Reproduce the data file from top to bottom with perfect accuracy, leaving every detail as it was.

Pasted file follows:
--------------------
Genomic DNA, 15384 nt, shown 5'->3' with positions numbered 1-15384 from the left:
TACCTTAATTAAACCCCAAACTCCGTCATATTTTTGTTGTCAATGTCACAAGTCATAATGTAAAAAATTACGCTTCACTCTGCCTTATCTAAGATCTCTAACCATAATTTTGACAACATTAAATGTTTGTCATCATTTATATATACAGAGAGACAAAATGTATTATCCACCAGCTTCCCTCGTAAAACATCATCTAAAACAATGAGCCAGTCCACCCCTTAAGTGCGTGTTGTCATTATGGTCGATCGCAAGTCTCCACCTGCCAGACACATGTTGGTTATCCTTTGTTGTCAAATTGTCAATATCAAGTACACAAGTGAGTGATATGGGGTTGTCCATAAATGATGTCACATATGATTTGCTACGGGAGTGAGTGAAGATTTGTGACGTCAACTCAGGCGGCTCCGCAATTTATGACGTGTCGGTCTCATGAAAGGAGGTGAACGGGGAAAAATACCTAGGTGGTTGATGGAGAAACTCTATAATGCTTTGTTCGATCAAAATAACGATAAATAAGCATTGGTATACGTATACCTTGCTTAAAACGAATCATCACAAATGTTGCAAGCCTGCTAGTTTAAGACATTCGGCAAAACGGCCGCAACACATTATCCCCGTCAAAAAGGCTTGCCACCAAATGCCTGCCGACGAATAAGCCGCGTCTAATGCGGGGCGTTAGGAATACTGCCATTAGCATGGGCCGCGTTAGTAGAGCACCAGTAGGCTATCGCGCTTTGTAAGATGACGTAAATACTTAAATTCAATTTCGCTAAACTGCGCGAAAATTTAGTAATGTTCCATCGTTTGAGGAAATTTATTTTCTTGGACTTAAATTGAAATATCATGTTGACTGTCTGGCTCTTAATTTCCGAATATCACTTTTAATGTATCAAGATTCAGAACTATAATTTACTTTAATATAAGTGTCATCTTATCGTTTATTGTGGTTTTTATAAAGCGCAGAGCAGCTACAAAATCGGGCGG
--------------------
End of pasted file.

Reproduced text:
Genomic DNA, 15384 nt, shown 5'->3' with positions numbered 1-15384 from the left:
TACCTTAATTAAACCCCAAACTCCGTCATATTTTTGTTGTCAATGTCACAAGTCATAATGTAAAAAATTACGCTTCACTCTGCCTTATCTAAGATCTCTAACCATAATTTTGACAACATTAAATGTTTGTCATCATTTATATATACAGAGAGACAAAATGTATTATCCACCAGCTTCCCTCGTAAAACATCATCTAAAACAATGAGCCAGTCCACCCCTTAAGTGCGTGTTGTCATTATGGTCGATCGCAAGTCTCCACCTGCCAGACACATGTTGGTTATCCTTTGTTGTCAAATTGTCAATATCAAGTACACAAGTGAGTGATATGGGGTTGTCCATAAATGATGTCACATATGATTTGCTACGGGAGTGAGTGAAGATTTGTGACGTCAACTCAGGCGGCTCCGCAATTTATGACGTGTCGGTCTCATGAAAGGAGGTGAACGGGGAAAAATACCTAGGTGGTTGATGGAGAAACTCTATAATGCTTTGTTCGATCAAAATAACGATAAATAAGCATTGGTATACGTATACCTTGCTTAAAACGAATCATCACAAATGTTGCAAGCCTGCTAGTTTAAGACATTCGGCAAAACGGCCGCAACACATTATCCCCGTCAAAAAGGCTTGCCACCAAATGCCTGCCGACGAATAAGCCGCGTCTAATGCGGGGCGTTAGGAATACTGCCATTAGCATGGGCCGCGTTAGTAGAGCACCAGTAGGCTATCGCGCTTTGTAAGATGACGTAAATACTTAAATTCAATTTCGCTAAACTGCGCGAAAATTTAGTAATGTTCCATCGTTTGAGGAAATTTATTTTCTTGGACTTAAATTGAAATATCATGTTGACTGTCTGGCTCTTAATTTCCGAATATCACTTTTAATGTATCAAGATTCAGAACTATAATTTACTTTAATATAAGTGTCATCTTATCGTTTATTGTGGTTTTTATAAAGCGCAGAGCAGCTACAAAATCGGGCGG